Success has come not just from having good devices but using them in original ways. “Much of the imaging-related science at OIST involves the creative use of commercially available instruments,” says Baughman, who has led the implementation of shared resources at OIST. “The creativity arises from the manner in which the instrument is combined with other analytic methods and hardware, often in interdisciplinary collaboration with other units, to develop new or extended observational strategies.”

Kuhn, for example, combines rich experience using two-photon microscopy with the “genetically encoded indicators” that control gene expression. “I collaborate with labs in and outside of Japan to get the latest indicators, already inserted into viral vectors whenever possible, for convenient gene transfer,” says Kuhn.

Ulf Skoglund, leader of the OIST Structural Cellular Biology Unit, is likewise transforming his technology of choice, molecular electron tomography. Skoglund studies the ryanodine receptor complex, a group of proteins that help to regulate calcium flow in and out of the sarcoplasmic reticulum of cells, thereby playing a crucial role in controlling muscle action and signal transduction in the brain. The function of each of these, which would give significant advantage to drug discovery efforts, cannot be inferred from looking at the entire complex. The aggregate view does not allow measurement of how a drug works and whether predictions about its mechanism are correct. While most research aimed at breaking down the ryanodine receptor complex has focused on getting a high-resolution image of the crystallized proteins, Skoglund aims to complement these studies with critical functional dynamic information gained by imaging the proteins in their native tissue. To this end, his group has taken advantage of recent advances in direct electron detectors and revamped the software so that it could refine the protein structures and remove noise artefacts encountered when working with thick tissue. “Our molecular electron tomography procedure is unmatched for resolving native individual proteins in solution or in tissue,” he says.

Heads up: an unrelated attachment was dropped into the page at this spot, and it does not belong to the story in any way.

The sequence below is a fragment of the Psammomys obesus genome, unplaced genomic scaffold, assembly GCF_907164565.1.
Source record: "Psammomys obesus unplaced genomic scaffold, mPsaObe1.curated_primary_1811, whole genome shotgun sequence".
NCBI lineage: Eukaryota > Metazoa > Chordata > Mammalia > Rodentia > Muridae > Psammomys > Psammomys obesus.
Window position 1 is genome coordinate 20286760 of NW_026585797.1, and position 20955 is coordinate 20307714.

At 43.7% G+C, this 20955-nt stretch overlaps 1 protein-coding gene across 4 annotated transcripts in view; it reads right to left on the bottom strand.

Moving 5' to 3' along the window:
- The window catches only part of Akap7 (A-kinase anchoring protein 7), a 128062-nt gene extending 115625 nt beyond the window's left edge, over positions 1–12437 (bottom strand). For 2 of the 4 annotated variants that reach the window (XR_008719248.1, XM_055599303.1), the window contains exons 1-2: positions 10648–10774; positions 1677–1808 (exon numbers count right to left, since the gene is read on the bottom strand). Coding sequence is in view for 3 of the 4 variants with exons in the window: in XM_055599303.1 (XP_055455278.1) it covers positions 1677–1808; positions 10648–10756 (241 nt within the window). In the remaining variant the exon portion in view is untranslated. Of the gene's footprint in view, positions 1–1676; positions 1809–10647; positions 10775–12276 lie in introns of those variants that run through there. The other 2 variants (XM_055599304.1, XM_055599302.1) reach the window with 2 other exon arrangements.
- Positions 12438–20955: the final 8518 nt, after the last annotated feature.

Tsumoru Shintake, the leader of the OIST Quantum Wave Microscopy Unit and the architect of Japan’s x-ray free-electron laser, is also pushing imaging technology to new extremes. With low-voltage electron beams, his group aims to analyze large and unwieldy membrane proteins in situ in sub-micron crystals. “At the moment no one has achieved crystallographic analysis on such small crystals,” says Shintake. The key is low energy that allows higher contrast images without burning the thin samples, explains Shintake, who is also pursuing powerful numerical software to eliminate noise associated with in-elastic collisions. If things go according to plan, he will soon be able to image membrane proteins with a bench top device that has the capacity of a few kilometer x-ray laser. He says, with understatement, “analysis of membrane protein structures would have a large impact in the drug design field.”

Shintake is similarly combining low-voltage electron beams with holography for single molecule imaging of viruses. He hopes to see atomic structures within five years.

Meanwhile, Dorfan plans to keep building imaging capabilities at OIST. A tender has been released for an accelerator facility that will produce very intense KeV-range x-rays and allow on-site x-ray crystallographic studies of proteins, tomographic reconstruction of small animals and bio-samples, and x-ray scattering and absorption experiments for the study of materials.

When all laboratories are in full operation, Dorfan expects synergies from complementary investigations — “imaging the same system, or sub-systems using different techniques.” A nano-fabrication facility now under construction will give new meaning to the concept of interdisciplinary study. Keshav Dani of the OIST Femtosecond Spectroscopy Unit will use the facility to push the limits of nano-system observation using extremely intense, very short “femtosecond” laser pulses to measure electron distributions. Mukhles Ibrahim Sowwan of the Nanoparticles by Design for Nanotechnology and Biomedical Applications Unit will likewise take advantage of the new facility to develop new materials with specific magnetic,optical and thermal properties for Nanoparticles Enhanced Hyperthermia.

“The OIST is investing in a wide range of cutting-edge imaging devices and is ensuring that those devices are freely accessible to all the researchers there,” says Dorfan.